How does the book begin?

The book opens in the prologue in 1876 and it starts out with the words, ‘James McCulloon knew he was a dead man’. That’s the first sentence of the book and it’s in 1876. Now he has actually been bitten by a king brown, a lethal snake, and he’s there with his 16-year-old daughter taking her north to show her his newly acquired cattle property and the station that he’s just built there. She has to ride to get help and he prays that she won’t get lost going back to the homestead. He knows that, as he encourages her to leave and get help, that there is no point in her getting help because he will be dead before she could possibly get back but he doesn’t want her to panic because if she panics she could get lost.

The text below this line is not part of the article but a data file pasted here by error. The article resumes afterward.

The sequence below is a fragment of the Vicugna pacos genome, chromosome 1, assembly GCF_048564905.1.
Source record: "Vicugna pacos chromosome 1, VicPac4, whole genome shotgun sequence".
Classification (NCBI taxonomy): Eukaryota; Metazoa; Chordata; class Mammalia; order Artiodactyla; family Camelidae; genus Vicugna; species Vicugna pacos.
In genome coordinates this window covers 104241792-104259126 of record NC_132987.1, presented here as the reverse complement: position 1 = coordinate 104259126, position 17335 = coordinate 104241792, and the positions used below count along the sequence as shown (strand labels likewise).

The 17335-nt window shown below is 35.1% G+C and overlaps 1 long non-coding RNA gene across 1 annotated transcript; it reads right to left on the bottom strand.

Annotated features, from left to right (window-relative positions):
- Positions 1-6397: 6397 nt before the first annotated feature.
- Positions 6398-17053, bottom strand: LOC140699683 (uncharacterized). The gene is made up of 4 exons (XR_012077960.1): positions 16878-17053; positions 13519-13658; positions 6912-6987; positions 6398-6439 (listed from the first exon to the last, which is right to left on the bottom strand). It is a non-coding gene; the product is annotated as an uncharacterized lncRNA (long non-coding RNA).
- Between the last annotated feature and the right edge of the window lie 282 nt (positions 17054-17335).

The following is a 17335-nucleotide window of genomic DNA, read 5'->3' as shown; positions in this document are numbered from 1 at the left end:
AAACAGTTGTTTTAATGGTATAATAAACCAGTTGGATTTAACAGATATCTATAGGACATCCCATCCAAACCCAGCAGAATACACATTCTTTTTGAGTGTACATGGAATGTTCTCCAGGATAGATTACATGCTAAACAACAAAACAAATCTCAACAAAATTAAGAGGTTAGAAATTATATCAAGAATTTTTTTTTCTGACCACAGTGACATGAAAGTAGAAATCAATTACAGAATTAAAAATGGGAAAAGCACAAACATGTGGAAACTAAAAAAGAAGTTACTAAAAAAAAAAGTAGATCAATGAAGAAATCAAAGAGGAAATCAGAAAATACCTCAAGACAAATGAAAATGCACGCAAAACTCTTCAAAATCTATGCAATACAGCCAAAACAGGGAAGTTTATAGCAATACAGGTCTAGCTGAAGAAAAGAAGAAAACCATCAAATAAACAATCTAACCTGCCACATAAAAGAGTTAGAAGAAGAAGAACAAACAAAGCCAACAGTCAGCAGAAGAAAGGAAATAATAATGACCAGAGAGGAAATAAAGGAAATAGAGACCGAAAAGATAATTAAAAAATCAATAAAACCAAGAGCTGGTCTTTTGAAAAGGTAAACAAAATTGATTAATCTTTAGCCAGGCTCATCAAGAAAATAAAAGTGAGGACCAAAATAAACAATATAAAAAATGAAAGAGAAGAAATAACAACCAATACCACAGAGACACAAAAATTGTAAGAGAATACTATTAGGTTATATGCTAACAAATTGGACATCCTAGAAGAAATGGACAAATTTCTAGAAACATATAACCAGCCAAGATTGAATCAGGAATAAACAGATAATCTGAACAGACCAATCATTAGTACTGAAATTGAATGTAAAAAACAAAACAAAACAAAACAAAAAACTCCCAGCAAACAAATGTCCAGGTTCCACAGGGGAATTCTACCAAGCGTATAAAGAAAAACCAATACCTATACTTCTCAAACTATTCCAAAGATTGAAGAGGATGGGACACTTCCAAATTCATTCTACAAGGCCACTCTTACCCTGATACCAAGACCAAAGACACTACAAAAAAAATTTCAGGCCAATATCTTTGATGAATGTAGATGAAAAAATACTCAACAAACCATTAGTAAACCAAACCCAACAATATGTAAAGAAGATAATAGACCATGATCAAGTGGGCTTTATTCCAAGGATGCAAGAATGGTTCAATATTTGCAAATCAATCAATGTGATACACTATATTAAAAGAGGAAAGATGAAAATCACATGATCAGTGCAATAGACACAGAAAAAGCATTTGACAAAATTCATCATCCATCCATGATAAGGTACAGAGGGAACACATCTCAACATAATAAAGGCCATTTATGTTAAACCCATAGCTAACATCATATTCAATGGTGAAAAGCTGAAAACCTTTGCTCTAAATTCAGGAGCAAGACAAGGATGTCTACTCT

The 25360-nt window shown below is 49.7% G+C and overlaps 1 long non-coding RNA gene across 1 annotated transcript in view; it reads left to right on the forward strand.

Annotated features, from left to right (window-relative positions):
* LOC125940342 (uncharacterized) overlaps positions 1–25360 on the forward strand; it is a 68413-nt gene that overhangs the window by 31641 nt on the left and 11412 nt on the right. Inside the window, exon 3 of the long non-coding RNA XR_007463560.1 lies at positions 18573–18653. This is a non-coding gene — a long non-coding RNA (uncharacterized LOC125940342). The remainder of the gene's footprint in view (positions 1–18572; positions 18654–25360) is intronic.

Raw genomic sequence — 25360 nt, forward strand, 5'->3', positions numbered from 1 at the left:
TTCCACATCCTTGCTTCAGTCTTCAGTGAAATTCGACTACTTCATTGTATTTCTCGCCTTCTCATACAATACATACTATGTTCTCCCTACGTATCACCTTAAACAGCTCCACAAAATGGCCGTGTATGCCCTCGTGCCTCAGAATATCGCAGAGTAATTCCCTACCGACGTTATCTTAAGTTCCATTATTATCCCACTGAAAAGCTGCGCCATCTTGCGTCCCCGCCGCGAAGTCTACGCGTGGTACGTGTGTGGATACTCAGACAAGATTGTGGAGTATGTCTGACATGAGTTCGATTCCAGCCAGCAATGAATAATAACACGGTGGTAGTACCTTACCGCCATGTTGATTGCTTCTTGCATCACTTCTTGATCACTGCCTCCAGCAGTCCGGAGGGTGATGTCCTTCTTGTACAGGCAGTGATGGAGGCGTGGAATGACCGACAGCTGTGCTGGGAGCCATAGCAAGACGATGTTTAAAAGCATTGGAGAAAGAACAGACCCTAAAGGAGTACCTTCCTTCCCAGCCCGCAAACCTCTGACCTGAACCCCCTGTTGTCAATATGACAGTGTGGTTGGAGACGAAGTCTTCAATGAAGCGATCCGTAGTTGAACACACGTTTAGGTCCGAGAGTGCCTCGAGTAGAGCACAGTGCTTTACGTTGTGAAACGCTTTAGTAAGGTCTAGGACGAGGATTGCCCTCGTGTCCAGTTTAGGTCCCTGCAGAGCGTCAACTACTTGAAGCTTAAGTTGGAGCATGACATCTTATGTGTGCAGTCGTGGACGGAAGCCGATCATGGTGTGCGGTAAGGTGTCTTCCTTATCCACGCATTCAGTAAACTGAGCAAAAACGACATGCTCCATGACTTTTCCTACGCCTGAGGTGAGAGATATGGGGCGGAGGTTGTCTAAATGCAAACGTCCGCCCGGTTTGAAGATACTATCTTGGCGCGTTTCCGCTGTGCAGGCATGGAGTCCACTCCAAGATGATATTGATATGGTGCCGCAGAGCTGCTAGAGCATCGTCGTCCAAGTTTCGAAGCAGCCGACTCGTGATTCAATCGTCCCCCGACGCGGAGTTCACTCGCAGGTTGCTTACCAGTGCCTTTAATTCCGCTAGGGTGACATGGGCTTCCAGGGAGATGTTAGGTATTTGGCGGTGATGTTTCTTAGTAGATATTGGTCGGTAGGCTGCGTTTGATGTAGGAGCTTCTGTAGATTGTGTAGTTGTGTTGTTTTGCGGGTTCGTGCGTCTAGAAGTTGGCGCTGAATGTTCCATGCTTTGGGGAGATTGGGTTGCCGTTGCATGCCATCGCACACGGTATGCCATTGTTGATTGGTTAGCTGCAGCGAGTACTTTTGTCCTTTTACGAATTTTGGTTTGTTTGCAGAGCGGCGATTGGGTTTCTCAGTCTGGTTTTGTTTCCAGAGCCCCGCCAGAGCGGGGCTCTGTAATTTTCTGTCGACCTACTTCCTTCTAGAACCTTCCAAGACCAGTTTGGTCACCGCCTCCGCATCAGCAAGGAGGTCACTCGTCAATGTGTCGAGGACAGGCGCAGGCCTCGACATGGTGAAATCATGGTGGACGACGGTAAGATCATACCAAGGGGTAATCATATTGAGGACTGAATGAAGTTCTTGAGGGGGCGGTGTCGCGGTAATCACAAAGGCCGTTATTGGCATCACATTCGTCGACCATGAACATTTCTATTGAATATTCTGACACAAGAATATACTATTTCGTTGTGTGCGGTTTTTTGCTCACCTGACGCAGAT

That’s the opening of the book. Something obviously does happen to Emily and it all happens in that prologue and then we open with the parents of my two characters – Jessica and Matt – and we embark two chapters later upon the building of the Ghan and how these people are brought into contact with each other – my negotiator and my surveyor – and through flashbacks we get what has happened in the past. But the interesting part is that my characters in the book never get to find out what happened at all which is an intriguing different aspect I’ve taken. The only person who gets to find out what happens ultimately at the end of the book is actually the reader.

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Find out more about Spirits of the Ghan here. Judy is currently on a national tour – to check if she’s coming to a town near you, click here.